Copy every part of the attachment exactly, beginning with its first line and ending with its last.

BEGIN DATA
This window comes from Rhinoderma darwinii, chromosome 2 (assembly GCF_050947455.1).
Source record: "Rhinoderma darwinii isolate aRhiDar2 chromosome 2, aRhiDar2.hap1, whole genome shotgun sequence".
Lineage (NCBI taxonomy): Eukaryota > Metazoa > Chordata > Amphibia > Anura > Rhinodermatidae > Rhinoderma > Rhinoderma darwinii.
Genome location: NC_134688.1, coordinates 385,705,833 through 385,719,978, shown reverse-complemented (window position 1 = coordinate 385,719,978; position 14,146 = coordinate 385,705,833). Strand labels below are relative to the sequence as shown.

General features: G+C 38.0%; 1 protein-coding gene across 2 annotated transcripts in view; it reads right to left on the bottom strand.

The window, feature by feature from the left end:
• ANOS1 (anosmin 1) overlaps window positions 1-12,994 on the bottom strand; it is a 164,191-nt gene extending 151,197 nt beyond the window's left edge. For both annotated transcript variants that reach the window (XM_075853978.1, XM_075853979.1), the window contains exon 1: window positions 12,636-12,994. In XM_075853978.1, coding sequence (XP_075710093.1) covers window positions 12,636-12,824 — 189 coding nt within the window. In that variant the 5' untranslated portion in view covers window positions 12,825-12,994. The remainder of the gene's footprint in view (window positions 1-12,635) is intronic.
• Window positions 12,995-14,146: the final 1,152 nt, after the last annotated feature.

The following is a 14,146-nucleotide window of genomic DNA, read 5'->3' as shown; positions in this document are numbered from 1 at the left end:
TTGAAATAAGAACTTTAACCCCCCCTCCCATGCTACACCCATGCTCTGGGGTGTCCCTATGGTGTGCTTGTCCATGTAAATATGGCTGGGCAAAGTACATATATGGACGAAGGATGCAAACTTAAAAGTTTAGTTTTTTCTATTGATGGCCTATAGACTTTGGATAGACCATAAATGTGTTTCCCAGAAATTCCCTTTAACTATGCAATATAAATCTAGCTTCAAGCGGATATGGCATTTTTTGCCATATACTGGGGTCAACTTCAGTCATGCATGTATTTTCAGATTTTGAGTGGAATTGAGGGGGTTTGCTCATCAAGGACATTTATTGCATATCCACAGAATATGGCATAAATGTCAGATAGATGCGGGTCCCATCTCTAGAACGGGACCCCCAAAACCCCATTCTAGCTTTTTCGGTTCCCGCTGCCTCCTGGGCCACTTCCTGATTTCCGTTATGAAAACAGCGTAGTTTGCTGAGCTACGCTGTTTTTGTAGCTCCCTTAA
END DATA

This window comes from Rhinoderma darwinii, chromosome 2 (assembly GCF_050947455.1).
Source record: "Rhinoderma darwinii isolate aRhiDar2 chromosome 2, aRhiDar2.hap1, whole genome shotgun sequence".
Lineage (NCBI taxonomy): Eukaryota > Metazoa > Chordata > Amphibia > Anura > Rhinodermatidae > Rhinoderma > Rhinoderma darwinii.
Genome location: NC_134688.1, coordinates 385,705,833 through 385,719,978, shown reverse-complemented (window position 1 = coordinate 385,719,978; position 14,146 = coordinate 385,705,833). Strand labels below are relative to the sequence as shown.

General features: G+C 38.0%; 1 protein-coding gene across 2 annotated transcripts in view; it reads right to left on the bottom strand.

The window, feature by feature from the left end:
• ANOS1 (anosmin 1) overlaps window positions 1-12,994 on the bottom strand; it is a 164,191-nt gene extending 151,197 nt beyond the window's left edge. For both annotated transcript variants that reach the window (XM_075853978.1, XM_075853979.1), the window contains exon 1: window positions 12,636-12,994. In XM_075853978.1, coding sequence (XP_075710093.1) covers window positions 12,636-12,824 — 189 coding nt within the window. In that variant the 5' untranslated portion in view covers window positions 12,825-12,994. The remainder of the gene's footprint in view (window positions 1-12,635) is intronic.
• Window positions 12,995-14,146: the final 1,152 nt, after the last annotated feature.

The following is a 14,146-nucleotide window of genomic DNA, read 5'->3' as shown; positions in this document are numbered from 1 at the left end:
TTGAAATAAGAACTTTAACCCCCCCTCCCATGCTACACCCATGCTCTGGGGTGTCCCTATGGTGTGCTTGTCCATGTAAATATGGCTGGGCAAAGTACATATATGGACGAAGGATGCAAACTTAAAAGTTTAGTTTTTTCTATTGATGGCCTATAGACTTTGGATAGACCATAAATGTGTTTCCCAGAAATTCCCTTTAACTATGCAATATAAATCTAGCTTCAAGCGGATATGGCATTTTTTGCCATATACTGGGGTCAACTTCAGTCATGCATGTATTTTCAGATTTTGAGTGGAATTGAGGGGGTTTGCTCATCAAGGACATTTATTGCATATCCACAGAATATGGCATAAATGTCAGATAGATGCGGGTCCCATCTCTAGAACGGGACCCCCAAAACCCCATTCTAGCTTTTTCGGTTCCCGCTGCCTCCTGGGCCACTTCCTGATTTCCGTTATGAAAACAGCGTAGTTTGCTGAGCTACGCTGTTTTTGTAGCTCCCTTAA